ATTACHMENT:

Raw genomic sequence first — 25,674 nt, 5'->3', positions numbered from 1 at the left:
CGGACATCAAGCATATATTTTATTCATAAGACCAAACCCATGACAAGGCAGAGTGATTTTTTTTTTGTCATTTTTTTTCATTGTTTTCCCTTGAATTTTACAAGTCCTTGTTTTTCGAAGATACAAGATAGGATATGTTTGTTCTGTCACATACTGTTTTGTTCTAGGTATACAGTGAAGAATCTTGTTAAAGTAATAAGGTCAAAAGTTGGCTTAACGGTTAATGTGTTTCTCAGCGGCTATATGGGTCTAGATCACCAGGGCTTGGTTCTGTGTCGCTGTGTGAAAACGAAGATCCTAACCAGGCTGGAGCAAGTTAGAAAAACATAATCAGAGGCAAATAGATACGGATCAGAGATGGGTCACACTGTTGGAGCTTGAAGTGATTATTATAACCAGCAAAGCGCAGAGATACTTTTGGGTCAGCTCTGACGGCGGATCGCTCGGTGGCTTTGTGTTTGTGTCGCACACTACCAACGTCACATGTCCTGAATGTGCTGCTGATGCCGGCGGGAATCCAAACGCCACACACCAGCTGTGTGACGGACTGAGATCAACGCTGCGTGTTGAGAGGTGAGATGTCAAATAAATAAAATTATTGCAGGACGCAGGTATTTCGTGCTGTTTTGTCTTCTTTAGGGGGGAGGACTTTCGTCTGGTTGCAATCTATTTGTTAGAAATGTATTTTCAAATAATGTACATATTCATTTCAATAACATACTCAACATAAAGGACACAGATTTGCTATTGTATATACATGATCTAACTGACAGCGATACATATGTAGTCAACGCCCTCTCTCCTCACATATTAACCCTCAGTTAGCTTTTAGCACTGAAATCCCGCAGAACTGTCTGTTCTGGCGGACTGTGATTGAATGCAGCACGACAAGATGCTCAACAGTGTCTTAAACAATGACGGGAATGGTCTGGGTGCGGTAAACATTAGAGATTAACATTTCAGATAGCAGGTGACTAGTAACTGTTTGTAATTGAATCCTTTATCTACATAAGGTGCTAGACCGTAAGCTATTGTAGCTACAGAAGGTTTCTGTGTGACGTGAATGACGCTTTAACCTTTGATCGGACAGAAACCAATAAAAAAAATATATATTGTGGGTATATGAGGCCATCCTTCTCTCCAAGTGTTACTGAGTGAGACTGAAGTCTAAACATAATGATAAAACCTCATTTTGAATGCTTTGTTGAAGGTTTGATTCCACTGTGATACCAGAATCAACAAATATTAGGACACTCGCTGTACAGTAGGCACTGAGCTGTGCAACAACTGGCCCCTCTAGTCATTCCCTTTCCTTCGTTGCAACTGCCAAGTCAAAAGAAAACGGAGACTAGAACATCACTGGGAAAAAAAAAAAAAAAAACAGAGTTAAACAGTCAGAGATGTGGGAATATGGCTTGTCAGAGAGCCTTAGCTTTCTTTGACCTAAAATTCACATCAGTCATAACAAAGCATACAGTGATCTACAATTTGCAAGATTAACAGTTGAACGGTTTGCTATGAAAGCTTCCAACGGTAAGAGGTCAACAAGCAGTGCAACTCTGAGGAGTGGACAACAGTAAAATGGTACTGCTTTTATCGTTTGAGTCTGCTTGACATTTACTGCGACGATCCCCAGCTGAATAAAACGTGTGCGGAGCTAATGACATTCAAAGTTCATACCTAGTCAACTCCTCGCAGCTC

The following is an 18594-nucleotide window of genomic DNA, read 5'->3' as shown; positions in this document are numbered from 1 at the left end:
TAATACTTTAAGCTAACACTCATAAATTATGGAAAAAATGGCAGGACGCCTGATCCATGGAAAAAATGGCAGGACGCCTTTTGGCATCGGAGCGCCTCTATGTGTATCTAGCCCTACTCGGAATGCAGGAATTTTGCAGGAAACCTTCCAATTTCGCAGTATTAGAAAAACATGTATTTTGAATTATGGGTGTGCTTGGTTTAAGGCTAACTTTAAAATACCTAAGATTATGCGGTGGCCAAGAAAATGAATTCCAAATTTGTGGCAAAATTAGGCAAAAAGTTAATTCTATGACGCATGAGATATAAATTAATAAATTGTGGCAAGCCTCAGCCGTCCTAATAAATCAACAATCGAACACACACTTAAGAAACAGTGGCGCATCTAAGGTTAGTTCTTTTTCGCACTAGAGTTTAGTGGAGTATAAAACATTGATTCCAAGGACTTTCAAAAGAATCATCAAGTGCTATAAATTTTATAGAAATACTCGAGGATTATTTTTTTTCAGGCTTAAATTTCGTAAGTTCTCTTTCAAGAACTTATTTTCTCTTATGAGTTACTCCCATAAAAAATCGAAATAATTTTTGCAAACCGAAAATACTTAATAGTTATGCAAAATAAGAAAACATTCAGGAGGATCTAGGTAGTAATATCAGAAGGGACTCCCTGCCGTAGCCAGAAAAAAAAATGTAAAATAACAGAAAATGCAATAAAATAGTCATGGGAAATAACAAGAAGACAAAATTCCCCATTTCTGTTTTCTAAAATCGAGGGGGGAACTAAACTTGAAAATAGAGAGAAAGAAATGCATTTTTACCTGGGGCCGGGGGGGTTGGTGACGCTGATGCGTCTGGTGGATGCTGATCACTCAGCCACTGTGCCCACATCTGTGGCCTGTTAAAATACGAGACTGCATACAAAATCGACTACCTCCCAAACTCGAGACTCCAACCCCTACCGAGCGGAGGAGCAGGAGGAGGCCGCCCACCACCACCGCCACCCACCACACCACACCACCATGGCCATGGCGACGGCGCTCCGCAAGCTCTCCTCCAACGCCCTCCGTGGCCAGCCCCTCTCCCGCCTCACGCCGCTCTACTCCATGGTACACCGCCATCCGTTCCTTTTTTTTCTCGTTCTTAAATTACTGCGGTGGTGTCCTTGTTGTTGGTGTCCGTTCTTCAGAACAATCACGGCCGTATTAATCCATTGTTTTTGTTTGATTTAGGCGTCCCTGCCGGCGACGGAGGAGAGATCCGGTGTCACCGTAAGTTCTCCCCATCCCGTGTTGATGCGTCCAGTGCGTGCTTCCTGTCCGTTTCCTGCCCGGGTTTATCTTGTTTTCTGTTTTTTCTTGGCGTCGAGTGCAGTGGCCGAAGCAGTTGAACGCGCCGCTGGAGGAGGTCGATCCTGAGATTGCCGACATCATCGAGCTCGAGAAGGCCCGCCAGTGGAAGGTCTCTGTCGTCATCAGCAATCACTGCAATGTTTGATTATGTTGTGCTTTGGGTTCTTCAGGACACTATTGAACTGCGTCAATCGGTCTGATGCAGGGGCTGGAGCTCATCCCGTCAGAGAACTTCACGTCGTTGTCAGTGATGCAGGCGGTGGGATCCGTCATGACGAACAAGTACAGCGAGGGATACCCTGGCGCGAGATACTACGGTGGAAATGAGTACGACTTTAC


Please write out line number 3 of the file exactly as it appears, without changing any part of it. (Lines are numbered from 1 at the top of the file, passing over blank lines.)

The following is an 18594-nucleotide window of genomic DNA, read 5'->3' as shown; positions in this document are numbered from 1 at the left end: